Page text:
Curtin aims to provide its information in formats accessible to people with disability.
Accessible information and communication
Some Curtin staff, students and visitors may have difficulty accessing printed, online and spoken information and may require material to be provided in an alternative format. This may be due to:
- impaired vision or blindness
- hearing loss or deafness
- disabilities that affect the processing of information (learning disabilities, psychiatric illness, cognitive or intellectual disabilities)
- physical disabilities that affect the person’s ability to hold or manipulate printed materials.
We aim to provide a range of accessible communication options to suit varying needs. This can be achieved through designing accessible information and providing alternative formats when required.
Many access difficulties can be avoided by providing information in an accessible format in the first instance, and by providing a range of communication options to suit varying needs. Compliance with the following guidelines and policy will maximize accessibility for people with disability.
Ally tool for blackboard
Ally For students: supports provision of accessible content for students by automatically providing alternative formats such as Electronic Braille, text-to-speech and immersive an reader, of content that is provided in Blackboard Units.
Ally For staff: via in-context feedback and step-by-step instructions, staff can use the tool to improve the accessibility of content they provide students though Blackboard.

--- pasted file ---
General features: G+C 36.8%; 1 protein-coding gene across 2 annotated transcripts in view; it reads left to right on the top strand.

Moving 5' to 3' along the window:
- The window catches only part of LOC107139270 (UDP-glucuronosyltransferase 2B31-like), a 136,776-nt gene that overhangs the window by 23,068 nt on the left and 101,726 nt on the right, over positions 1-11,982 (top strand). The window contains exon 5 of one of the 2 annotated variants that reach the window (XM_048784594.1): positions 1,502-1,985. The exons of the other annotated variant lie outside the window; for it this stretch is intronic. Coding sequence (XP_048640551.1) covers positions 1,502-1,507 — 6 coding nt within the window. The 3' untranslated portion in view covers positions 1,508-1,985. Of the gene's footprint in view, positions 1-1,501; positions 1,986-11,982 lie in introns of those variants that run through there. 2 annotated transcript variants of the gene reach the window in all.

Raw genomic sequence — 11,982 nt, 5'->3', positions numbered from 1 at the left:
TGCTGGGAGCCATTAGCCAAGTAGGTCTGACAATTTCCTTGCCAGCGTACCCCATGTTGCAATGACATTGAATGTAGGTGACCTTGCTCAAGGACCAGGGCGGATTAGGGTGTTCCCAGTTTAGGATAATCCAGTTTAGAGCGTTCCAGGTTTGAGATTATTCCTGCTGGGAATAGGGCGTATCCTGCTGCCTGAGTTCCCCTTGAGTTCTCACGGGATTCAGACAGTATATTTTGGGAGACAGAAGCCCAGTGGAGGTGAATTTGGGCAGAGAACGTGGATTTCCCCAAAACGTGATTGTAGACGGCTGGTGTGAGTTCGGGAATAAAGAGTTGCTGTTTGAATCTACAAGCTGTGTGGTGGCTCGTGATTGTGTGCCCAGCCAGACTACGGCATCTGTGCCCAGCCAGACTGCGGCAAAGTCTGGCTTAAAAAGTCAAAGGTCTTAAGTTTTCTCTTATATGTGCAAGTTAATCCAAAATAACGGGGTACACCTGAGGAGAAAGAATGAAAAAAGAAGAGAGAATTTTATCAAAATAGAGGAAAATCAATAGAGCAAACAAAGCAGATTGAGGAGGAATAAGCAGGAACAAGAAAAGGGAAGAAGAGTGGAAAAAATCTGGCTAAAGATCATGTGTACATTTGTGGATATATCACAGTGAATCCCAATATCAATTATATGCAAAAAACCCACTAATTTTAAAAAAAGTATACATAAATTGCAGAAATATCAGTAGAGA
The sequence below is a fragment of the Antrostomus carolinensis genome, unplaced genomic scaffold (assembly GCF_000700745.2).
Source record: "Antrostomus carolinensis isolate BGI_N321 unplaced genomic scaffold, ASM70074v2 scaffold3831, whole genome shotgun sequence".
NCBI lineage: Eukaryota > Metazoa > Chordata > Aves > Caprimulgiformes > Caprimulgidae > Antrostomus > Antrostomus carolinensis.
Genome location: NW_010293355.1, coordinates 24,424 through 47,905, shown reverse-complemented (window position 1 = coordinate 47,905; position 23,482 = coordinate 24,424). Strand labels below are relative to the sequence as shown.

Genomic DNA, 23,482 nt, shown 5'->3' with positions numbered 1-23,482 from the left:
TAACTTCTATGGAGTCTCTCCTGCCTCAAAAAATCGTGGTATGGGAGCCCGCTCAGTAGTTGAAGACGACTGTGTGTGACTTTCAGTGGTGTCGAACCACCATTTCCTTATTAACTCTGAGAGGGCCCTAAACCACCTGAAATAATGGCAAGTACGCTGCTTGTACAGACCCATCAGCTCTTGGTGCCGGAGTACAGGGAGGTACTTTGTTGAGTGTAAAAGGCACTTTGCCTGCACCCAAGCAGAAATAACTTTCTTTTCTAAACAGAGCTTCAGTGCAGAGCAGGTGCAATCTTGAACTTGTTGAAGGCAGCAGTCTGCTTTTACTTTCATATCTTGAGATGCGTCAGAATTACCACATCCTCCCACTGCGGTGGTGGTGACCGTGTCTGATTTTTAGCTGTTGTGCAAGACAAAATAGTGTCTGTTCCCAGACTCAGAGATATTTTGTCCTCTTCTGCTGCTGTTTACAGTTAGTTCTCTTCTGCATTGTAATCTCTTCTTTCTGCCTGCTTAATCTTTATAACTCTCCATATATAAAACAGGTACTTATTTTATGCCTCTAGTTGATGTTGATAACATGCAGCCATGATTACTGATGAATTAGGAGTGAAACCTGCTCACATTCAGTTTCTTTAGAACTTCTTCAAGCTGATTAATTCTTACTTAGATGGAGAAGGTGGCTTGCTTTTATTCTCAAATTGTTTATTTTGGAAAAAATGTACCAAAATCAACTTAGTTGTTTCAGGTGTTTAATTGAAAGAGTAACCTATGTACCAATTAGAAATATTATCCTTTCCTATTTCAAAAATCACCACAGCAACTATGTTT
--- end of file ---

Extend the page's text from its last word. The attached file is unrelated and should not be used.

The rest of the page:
Automatic Speech Recognition (ASR) provides full transcripts for video content and has been enabled for all new iLecture recordings and new content loaded into Echo360.
The following links provide additional Curtin resources on accessible information:
- Accessible information policy and procedures
- Guidelines for accessible printed information (downloadable below)
- Brand Toolkit
For other resources, please use the following links:
- Universities Australia guidelines for information access for students with print disabilities
- Disability Services Commission Accessibility Resources
- Media Access Australia—a non-profit, independent media access organization.
Curtin is required to provide materials in an alternative format, on request from a person with disability, in a timely manner. Formats may include:
- Large print
- Electronic format
- Braille copies
- Audio recordings
- Captioning or transcription of iLectures and videos
- Sign language interpretation.
Many requests for alternative formats can be avoided by following the guidelines for accessible information above.
Please refer to the document below for guidelines on providing information in alternative formats for people with disability.
For further advice, contact us
Accessible web design refers to the philosophy and practice of designing web pages so that they can be navigated and read by everyone, regardless of location, experience or the type of computer technology used.
People with disability are likely to be disadvantaged if the principles of accessible web design are not implemented. Failure to follow these principles can make it difficult or impossible for people with disability to access web pages.
Please refer to the following links for more information:
- Curtin’s Web Toolkit (Curtin staff only)
- Web Content Accessibility Guidelines (WCAG)
- Web Accessibility Network for Australian Universities (WANAU)—A nationwide network with the objective of improving web accessibility across the university sector
- Australian Human Rights Commission—Provides advisory notes on World Wide Web Access
- Media Access Australia.